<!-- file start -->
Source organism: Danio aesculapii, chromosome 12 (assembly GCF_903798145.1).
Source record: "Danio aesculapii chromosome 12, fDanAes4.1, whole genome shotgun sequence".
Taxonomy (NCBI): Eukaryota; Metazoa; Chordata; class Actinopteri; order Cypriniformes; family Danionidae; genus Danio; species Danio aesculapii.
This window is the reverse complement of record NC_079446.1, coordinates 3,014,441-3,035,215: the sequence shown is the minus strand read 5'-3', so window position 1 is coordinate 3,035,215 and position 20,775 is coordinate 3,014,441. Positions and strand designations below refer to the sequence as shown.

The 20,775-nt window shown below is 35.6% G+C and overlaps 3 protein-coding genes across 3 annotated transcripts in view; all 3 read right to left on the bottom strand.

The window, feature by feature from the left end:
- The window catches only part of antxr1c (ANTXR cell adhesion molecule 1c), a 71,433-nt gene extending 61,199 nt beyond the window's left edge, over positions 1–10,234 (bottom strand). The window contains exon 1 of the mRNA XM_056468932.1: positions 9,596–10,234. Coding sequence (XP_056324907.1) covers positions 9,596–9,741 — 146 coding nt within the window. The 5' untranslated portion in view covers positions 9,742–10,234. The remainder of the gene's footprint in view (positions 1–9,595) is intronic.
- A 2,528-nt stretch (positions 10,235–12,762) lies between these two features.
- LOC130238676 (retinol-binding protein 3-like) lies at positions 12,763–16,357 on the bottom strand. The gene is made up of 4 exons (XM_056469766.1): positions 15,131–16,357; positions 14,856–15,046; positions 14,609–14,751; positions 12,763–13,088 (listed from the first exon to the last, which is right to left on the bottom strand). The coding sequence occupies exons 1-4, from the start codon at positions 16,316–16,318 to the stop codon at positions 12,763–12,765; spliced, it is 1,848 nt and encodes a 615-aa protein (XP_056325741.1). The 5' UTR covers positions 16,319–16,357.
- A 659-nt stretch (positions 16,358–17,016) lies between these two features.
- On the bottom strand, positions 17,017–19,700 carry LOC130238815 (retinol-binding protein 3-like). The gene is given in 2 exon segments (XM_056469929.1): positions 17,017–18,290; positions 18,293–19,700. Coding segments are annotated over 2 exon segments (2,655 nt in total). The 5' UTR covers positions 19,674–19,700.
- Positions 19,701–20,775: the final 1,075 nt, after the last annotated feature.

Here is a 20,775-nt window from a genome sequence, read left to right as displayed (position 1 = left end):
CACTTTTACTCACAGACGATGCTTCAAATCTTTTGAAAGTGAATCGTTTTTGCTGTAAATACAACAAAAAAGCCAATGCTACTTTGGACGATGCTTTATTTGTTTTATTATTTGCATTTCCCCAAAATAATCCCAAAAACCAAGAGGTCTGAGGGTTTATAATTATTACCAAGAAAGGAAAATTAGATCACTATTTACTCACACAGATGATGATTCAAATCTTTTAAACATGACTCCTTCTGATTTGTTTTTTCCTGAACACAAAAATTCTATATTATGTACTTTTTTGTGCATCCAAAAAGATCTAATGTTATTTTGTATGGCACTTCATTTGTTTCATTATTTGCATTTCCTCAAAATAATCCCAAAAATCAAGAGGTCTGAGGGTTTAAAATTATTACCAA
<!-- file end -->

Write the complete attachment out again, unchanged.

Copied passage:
Source organism: Danio aesculapii, chromosome 12 (assembly GCF_903798145.1).
Source record: "Danio aesculapii chromosome 12, fDanAes4.1, whole genome shotgun sequence".
Taxonomy (NCBI): Eukaryota; Metazoa; Chordata; class Actinopteri; order Cypriniformes; family Danionidae; genus Danio; species Danio aesculapii.
This window is the reverse complement of record NC_079446.1, coordinates 3,014,441-3,035,215: the sequence shown is the minus strand read 5'-3', so window position 1 is coordinate 3,035,215 and position 20,775 is coordinate 3,014,441. Positions and strand designations below refer to the sequence as shown.

The 20,775-nt window shown below is 35.6% G+C and overlaps 3 protein-coding genes across 3 annotated transcripts in view; all 3 read right to left on the bottom strand.

The window, feature by feature from the left end:
- The window catches only part of antxr1c (ANTXR cell adhesion molecule 1c), a 71,433-nt gene extending 61,199 nt beyond the window's left edge, over positions 1–10,234 (bottom strand). The window contains exon 1 of the mRNA XM_056468932.1: positions 9,596–10,234. Coding sequence (XP_056324907.1) covers positions 9,596–9,741 — 146 coding nt within the window. The 5' untranslated portion in view covers positions 9,742–10,234. The remainder of the gene's footprint in view (positions 1–9,595) is intronic.
- A 2,528-nt stretch (positions 10,235–12,762) lies between these two features.
- LOC130238676 (retinol-binding protein 3-like) lies at positions 12,763–16,357 on the bottom strand. The gene is made up of 4 exons (XM_056469766.1): positions 15,131–16,357; positions 14,856–15,046; positions 14,609–14,751; positions 12,763–13,088 (listed from the first exon to the last, which is right to left on the bottom strand). The coding sequence occupies exons 1-4, from the start codon at positions 16,316–16,318 to the stop codon at positions 12,763–12,765; spliced, it is 1,848 nt and encodes a 615-aa protein (XP_056325741.1). The 5' UTR covers positions 16,319–16,357.
- A 659-nt stretch (positions 16,358–17,016) lies between these two features.
- On the bottom strand, positions 17,017–19,700 carry LOC130238815 (retinol-binding protein 3-like). The gene is given in 2 exon segments (XM_056469929.1): positions 17,017–18,290; positions 18,293–19,700. Coding segments are annotated over 2 exon segments (2,655 nt in total). The 5' UTR covers positions 19,674–19,700.
- Positions 19,701–20,775: the final 1,075 nt, after the last annotated feature.

Here is a 20,775-nt window from a genome sequence, read left to right as displayed (position 1 = left end):
CACTTTTACTCACAGACGATGCTTCAAATCTTTTGAAAGTGAATCGTTTTTGCTGTAAATACAACAAAAAAGCCAATGCTACTTTGGACGATGCTTTATTTGTTTTATTATTTGCATTTCCCCAAAATAATCCCAAAAACCAAGAGGTCTGAGGGTTTATAATTATTACCAAGAAAGGAAAATTAGATCACTATTTACTCACACAGATGATGATTCAAATCTTTTAAACATGACTCCTTCTGATTTGTTTTTTCCTGAACACAAAAATTCTATATTATGTACTTTTTTGTGCATCCAAAAAGATCTAATGTTATTTTGTATGGCACTTCATTTGTTTCATTATTTGCATTTCCTCAAAATAATCCCAAAAATCAAGAGGTCTGAGGGTTTAAAATTATTACCAA